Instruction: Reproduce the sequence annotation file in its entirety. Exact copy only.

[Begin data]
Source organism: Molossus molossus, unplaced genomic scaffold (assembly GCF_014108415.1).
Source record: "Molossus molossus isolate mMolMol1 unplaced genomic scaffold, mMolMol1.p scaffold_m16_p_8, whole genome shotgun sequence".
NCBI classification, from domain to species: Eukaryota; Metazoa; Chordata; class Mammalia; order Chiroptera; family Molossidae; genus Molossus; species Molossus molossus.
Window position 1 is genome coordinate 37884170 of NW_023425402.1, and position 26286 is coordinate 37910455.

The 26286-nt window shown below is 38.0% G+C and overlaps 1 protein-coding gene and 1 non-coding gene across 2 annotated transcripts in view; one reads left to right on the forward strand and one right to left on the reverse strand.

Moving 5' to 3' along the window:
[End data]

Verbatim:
Source organism: Molossus molossus, unplaced genomic scaffold (assembly GCF_014108415.1).
Source record: "Molossus molossus isolate mMolMol1 unplaced genomic scaffold, mMolMol1.p scaffold_m16_p_8, whole genome shotgun sequence".
NCBI classification, from domain to species: Eukaryota; Metazoa; Chordata; class Mammalia; order Chiroptera; family Molossidae; genus Molossus; species Molossus molossus.
Window position 1 is genome coordinate 37884170 of NW_023425402.1, and position 26286 is coordinate 37910455.

The 26286-nt window shown below is 38.0% G+C and overlaps 1 protein-coding gene and 1 non-coding gene across 2 annotated transcripts in view; one reads left to right on the forward strand and one right to left on the reverse strand.

Moving 5' to 3' along the window: